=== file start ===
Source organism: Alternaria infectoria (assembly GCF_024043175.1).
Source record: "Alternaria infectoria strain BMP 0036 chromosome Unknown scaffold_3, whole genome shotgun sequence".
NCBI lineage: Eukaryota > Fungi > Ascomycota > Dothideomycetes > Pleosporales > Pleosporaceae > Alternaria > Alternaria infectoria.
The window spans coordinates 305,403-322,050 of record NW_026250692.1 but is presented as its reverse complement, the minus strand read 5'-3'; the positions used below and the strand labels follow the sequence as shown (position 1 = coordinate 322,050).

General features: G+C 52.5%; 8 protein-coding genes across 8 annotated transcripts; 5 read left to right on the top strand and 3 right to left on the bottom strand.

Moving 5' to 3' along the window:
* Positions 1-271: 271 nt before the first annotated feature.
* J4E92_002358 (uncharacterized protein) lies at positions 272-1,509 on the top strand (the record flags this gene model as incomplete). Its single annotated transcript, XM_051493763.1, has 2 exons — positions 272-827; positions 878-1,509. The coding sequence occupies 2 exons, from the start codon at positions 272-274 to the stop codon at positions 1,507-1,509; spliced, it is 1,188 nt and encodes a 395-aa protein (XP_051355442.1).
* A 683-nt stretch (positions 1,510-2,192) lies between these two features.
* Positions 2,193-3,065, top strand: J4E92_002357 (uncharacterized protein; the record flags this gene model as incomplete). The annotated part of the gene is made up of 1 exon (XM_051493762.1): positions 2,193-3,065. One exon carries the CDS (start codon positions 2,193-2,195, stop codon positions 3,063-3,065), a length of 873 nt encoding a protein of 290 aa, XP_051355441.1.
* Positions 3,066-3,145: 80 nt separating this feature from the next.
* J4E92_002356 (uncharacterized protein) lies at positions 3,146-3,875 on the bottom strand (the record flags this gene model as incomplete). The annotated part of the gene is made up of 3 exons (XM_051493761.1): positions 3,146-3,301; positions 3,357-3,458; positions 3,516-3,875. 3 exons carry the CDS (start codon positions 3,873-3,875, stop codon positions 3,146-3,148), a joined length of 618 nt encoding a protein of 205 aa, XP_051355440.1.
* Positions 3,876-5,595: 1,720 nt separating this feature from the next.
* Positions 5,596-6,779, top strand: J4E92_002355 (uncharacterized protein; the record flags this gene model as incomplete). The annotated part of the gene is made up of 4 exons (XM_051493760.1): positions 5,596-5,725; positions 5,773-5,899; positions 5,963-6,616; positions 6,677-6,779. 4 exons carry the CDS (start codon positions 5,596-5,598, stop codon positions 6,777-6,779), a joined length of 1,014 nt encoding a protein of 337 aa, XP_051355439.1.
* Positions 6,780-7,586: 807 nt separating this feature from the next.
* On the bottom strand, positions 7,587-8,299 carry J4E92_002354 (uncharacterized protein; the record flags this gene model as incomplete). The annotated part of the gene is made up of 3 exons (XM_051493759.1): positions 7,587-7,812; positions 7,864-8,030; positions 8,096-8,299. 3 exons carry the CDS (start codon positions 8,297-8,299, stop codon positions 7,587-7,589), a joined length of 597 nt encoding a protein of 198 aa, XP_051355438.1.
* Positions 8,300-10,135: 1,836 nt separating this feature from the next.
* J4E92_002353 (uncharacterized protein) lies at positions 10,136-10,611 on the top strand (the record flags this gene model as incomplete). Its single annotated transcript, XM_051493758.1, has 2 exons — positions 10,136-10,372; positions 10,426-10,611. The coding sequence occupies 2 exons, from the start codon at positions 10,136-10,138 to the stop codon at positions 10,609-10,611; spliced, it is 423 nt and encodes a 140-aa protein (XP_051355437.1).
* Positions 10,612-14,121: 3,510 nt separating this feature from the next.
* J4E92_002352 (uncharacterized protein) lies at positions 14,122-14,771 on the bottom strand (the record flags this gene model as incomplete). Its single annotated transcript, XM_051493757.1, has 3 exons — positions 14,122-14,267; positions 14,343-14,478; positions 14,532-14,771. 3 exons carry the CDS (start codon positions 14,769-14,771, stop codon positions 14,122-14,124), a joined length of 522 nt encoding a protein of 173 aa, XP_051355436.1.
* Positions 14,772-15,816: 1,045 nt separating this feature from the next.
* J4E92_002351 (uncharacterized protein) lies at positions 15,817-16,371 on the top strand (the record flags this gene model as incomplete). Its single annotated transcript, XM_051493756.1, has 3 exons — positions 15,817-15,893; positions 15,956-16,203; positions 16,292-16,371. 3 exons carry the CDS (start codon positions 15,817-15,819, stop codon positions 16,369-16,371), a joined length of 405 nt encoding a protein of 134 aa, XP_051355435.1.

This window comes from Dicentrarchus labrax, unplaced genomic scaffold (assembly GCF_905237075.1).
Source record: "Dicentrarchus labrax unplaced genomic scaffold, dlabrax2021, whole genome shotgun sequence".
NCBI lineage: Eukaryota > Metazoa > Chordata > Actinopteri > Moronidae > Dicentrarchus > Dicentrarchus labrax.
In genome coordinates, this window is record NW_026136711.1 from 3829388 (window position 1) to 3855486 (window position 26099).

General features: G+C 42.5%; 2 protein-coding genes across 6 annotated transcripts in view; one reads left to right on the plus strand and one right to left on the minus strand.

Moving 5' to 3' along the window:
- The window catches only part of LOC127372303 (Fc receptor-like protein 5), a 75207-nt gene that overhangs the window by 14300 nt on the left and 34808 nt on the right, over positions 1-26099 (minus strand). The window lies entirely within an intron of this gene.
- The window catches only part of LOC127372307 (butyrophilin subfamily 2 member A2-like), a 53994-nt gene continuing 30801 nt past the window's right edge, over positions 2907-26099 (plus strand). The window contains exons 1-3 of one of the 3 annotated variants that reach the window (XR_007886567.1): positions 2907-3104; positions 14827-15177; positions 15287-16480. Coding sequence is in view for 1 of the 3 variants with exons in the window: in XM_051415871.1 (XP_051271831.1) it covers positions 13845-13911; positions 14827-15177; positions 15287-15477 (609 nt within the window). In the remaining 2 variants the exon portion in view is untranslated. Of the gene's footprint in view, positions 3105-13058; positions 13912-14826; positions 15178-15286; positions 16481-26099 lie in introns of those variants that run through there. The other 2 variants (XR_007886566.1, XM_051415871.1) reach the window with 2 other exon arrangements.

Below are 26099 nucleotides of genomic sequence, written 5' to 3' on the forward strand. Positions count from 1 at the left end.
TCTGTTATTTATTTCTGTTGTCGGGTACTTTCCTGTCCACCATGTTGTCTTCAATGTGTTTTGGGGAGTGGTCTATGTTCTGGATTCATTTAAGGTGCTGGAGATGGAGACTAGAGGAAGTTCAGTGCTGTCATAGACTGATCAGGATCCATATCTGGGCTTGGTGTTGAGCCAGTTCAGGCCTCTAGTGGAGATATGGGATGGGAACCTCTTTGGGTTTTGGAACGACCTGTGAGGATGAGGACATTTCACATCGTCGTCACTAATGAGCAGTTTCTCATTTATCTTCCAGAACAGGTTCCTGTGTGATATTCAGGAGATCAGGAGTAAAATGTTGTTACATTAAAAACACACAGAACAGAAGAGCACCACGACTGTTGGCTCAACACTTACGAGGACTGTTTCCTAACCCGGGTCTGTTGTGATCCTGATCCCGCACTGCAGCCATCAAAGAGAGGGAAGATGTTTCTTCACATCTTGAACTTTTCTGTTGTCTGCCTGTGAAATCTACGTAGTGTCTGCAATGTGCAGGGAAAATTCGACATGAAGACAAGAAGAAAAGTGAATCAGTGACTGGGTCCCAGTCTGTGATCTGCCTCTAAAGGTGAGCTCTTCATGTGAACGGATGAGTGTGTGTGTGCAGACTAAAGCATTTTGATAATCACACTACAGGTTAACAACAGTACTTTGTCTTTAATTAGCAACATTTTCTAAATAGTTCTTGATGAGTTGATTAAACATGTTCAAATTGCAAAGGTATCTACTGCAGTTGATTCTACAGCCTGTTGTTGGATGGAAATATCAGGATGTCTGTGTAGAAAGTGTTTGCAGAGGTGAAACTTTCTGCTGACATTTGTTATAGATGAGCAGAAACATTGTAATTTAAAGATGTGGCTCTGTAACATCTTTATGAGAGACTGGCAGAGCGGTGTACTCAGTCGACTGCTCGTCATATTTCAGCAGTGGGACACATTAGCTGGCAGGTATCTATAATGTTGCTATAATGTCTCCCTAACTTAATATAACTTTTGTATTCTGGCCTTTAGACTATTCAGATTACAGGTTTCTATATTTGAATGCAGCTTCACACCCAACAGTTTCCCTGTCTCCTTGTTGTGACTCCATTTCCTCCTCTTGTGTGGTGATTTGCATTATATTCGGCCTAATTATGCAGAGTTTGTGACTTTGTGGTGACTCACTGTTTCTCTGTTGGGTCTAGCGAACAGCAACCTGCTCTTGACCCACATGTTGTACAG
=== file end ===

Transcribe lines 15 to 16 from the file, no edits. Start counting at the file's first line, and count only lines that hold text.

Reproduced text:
* Positions 6,780-7,586: 807 nt separating this feature from the next.
* On the bottom strand, positions 7,587-8,299 carry J4E92_002354 (uncharacterized protein; the record flags this gene model as incomplete). The annotated part of the gene is made up of 3 exons (XM_051493759.1): positions 7,587-7,812; positions 7,864-8,030; positions 8,096-8,299. 3 exons carry the CDS (start codon positions 8,297-8,299, stop codon positions 7,587-7,589), a joined length of 597 nt encoding a protein of 198 aa, XP_051355438.1.